What is a Trust?

Trust schools are government-funded schools that benefit from being a charitable trust. They have a few additional freedoms to maintained schools and are treated as company and charity, abiding by the relevant laws, reporting and regulations. Academy@Worden has four Members of the Trust, who meet periodically.

What is a governing body?

Ofsted expect that governing bodies will hold senior leaders to account for all aspects of a school’s performance and behave as a ‘critical friend’ to the head teacher. With this purpose in mind, the governing body of Academy@Worden comprises of representatives appointed or elected by various bodies and groups who have an interest in the school including;

  • Members
  • Trustees
  • Parents
  • Teaching and non-teaching staff

Our governors work as a corporate body and act with integrity, objectivity and honesty, in the best interests of the school. The Governing body and its committees are responsible for:

  • setting the overall vision and direction for the school;
  • overseeing the leadership and management of the school;
  • employing the staff;
  • managing the school’s finances.

Through efficient planning and controls, our governors must ensure financial stability including efficient management of financial resources and the deployment of staff to the benefit of all pupils.

How often do we meet?

The full Governing body meets once each term and also has a number of Committees (Business & Resources, Pupil Learning and Curriculum, Audit and Risk Management) that also meet separately each term.

How do we monitor the school’s performance?

Governors receive regular reports on all aspects of the school’s activities and performance and are frequently in school to observe for themselves how targets and development plans are being met. Each governor will have additional responsibilities for oversight of areas of school life, such as pastoral, HR, faculties, etc.

Who is the Chair of Governors?

Mrs Maureen Woodall is the Chair of the Governing Body. She has a vast depth of experience at the school as a retired teacher and senior leader at Worden, and a governor for many years. She is very passionate about the academy and is keen to highlight the wide range of skills, knowledge and experience that the Governors can collectively bring to their role to ensure that the school is doing the best it can for every pupil. If you need to contact Mrs Woodall, please write to Mrs M Woodall, Chair of Governors, Academy@Worden, Westfield Drive, Leyland PR25 1QX.

Governor Trustees and Trust Member Details

Academy Trust Governors

Mrs Maureen Teresa Woodall

Chair of Governors & Community Governor

Mr Alan Mark Hammersley

Headteacher & Accounting Officer

Mr Colin James Ferguson

Community Governor

Mr David John Hewitt

Community Governor

Mrs Anne Christine Howden

Community Governor

Mrs Suzanne Gardner

Community Governor

Mrs Sarah Barrett

Co-opted Governor

Ms Deborah Frances Carr

Co-opted Governor

Mr Joshua Bale

Staff Governor

Ms Kathryn Law

Staff Governor

Mr Paul Smillie

Staff Governor

Mrs Julie Dawn Watkinson

Parent Governor

Academy Trust Members

Mrs Maureen Teresa Woodall

Mrs Lorraine Fullbrook

Mr Chris Catherall

Mr David John Hewitt

Mrs Christine Harrison


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Business & Resource Committee

  • Mr Colin James Ferguson (Chair)
  • Mrs Maureen Teresa Woodall
  •  Mr Alan Mark Hammersley
  •  Mr David John Hewitt
  •  Mrs Anne Christine Howden
  • Mr Paul Smillie
  • Mrs Suzanne Gardner 

Pupil Learning & Curriculum

  • Mrs Maureen Teresa Woodall (Chair)
  • Ms Kathryn Marie Law 
  • Mrs Deborah Frances Carr
  • Mr Alan Mark Hammersley
  • Mr Joshua Bale 
  • Mrs Anne Christine Howden
  • Mrs Suzanne Gardner
  • Mrs Julie Dawn Watkinson
  • Mrs Sarah Barrett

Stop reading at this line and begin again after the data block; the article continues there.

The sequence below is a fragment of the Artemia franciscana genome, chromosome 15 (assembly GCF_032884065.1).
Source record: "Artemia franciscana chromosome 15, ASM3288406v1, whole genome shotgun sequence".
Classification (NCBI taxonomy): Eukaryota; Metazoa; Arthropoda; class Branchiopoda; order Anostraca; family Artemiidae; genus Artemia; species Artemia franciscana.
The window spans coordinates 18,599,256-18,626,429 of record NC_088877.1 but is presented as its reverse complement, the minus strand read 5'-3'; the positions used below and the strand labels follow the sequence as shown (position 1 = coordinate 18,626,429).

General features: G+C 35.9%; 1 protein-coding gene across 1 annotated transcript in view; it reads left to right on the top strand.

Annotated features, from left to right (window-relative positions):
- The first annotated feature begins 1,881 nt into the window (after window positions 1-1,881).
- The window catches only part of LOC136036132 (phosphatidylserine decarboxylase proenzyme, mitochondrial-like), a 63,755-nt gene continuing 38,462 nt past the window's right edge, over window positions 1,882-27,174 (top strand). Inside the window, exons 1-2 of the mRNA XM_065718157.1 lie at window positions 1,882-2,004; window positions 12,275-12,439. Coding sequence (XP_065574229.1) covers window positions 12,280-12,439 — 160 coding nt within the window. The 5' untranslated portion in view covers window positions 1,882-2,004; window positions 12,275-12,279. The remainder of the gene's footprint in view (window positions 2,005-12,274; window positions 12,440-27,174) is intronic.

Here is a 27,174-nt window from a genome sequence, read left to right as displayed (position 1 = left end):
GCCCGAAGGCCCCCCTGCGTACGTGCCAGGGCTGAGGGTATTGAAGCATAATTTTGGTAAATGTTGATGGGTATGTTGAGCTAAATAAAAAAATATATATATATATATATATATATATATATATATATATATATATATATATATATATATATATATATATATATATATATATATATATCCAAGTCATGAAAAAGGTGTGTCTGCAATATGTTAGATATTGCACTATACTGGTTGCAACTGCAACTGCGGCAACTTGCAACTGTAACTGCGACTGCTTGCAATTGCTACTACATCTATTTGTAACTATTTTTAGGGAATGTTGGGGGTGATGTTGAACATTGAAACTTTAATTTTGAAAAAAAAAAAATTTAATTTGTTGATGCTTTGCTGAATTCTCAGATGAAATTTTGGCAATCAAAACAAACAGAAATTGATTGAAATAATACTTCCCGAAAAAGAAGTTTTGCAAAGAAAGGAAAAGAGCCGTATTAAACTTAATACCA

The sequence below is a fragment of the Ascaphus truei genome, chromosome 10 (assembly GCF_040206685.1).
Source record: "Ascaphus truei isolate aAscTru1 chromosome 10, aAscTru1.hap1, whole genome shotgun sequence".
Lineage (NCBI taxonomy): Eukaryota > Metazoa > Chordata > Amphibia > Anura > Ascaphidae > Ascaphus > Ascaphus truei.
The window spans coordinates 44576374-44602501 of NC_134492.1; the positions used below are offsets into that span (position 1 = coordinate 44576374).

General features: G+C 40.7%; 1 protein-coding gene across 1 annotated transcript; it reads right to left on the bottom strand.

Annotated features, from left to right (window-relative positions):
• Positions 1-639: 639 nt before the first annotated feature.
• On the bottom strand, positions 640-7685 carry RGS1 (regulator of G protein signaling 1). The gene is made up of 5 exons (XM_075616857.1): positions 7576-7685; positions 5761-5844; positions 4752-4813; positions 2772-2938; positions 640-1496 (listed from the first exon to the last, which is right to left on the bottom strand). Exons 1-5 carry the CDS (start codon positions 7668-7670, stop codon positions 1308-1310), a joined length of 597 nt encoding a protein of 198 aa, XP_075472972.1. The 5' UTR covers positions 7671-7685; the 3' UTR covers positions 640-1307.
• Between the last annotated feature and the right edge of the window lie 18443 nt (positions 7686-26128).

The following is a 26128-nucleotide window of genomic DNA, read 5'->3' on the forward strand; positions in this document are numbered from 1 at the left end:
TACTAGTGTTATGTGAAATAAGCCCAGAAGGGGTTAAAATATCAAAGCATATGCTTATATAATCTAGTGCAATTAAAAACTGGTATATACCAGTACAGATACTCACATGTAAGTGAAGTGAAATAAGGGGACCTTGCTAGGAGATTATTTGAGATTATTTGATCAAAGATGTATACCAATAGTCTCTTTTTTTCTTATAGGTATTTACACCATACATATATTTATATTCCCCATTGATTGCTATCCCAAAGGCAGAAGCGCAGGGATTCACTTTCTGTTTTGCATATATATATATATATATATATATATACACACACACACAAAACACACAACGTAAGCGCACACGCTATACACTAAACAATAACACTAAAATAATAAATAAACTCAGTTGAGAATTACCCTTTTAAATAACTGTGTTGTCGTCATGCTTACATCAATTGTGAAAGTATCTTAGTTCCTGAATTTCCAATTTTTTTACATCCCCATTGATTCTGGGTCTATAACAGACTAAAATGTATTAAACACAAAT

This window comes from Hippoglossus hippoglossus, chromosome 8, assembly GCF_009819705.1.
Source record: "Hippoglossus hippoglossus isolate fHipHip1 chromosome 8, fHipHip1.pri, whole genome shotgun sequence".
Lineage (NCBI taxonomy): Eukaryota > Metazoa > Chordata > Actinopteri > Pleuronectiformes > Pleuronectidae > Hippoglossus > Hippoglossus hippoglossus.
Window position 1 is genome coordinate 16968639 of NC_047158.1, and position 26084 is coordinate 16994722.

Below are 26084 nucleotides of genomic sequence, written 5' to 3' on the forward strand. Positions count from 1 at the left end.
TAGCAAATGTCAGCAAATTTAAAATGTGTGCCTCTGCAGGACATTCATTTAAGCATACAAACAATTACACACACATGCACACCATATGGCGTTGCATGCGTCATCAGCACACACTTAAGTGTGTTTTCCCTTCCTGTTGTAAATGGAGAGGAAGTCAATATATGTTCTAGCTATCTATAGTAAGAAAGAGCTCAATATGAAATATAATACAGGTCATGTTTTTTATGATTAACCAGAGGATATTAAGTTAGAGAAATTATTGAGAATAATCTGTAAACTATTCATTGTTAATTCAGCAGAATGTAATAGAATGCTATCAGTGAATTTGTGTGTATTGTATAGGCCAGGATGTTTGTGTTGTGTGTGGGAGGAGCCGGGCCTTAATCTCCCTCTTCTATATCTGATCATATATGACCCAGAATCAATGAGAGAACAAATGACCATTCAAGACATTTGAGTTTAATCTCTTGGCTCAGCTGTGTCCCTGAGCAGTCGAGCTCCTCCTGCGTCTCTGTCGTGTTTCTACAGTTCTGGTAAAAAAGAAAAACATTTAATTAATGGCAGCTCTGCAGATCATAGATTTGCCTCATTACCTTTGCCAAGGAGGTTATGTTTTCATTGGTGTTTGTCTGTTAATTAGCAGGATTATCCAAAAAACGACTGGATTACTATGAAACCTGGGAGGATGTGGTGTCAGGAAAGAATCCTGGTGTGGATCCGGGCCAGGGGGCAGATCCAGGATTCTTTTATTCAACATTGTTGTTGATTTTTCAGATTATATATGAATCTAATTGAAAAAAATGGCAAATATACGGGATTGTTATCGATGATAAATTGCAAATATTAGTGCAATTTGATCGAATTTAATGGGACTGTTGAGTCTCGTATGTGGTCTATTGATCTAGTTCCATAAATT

Audit & Risk Management Committee

  • Mr David John Hewitt (Chair)
  • Mrs Deborah Frances Carr
  • Mr Alan Mark Hammersley 
  • Mr Stephen Bennett 
  • Mrs Julie Dawn Watkinson 

Pupil Discipline

  • Mrs Maureen Teresa Woodall
  • Mrs Deborah Frances Carr
  • Mrs Anne Christine Howden

Nominated Governors

Pupil Voice Mrs Deborah Frances Carr
HR Mr David John Hewitt
English & Humanities Mrs Suzanne Gardner 
Maths & PE Mrs Anne Christine Howden
Pastoral Mrs Maureen Teresa Woodall
Parent Contact Mrs Deborah Frances Carr
Staff Voice Mrs Deborah Frances Carr
Training Link Mrs Suzanne Gardner 
Teaching & Learning Mrs Maureen Teresa Woodall
SEN & Pupil Premium Mrs Maureen Teresa Woodall
LASGB Mrs Maureen Teresa Woodall
Finance Mr Colin James Ferguson
Science & Technology Mrs Maureen Teresa Woodall
SEF / Self Improvement Mrs Maureen Teresa Woodall
Child Protection Mrs Maureen Teresa Woodall
Schools' Portal Mr Christopher Catherall 
Pay Appeals 3 Untainted Governors
Pay Committee Mrs Anne Christine Howden, Mr David John Hewitt, Mr Colin James Ferguson
Appraisal Mrs Maureen Teresa Woodall
Complaints Appeals 3 Untainted Governors (inc 1 independent from school)
Grievance, Staff Discipline & Attendance Mrs Maureen Teresa Woodall & 2 untainted governors
Nominations  Mrs Maureen Teresa Woodall, Mrs Suzanne Gardner, Mrs Anne Christine Howden & Mrs Margaret Abbott 

Who can be a governor at Worden?

You could become a school governor if you are aged 18 or over and:

  • Want to make a positive difference to the education of young people;
  • Can get on with other people and work as part of a team;
  • Are ready to learn and open to new ideas;
  • Are willing to put something into your local community.

You don't have to have a child at the school to be a governor. However, you do have to be over 18, and pass a formal check for your suitability to be within a school.

What skills or experience do I need?

No specific qualifications are required, you'll get full training and support to make sure you are fully equipped to carry out the role successfully. It is your lay and community experiences that the governing body requires. What's really important is that you have the skills, time and commitment to help drive school improvement and the passion and ambition to achieve the best possible education for children and young people.

What does being a governor involve?

To be an effective Governor you need to be committed to playing an active part yourself and working as part of a team with your fellow governors and the school. You should want to make a positive difference to the education of local children and be able to provide robust challenge and hold school leaders to account whilst listening to and respecting the views of others.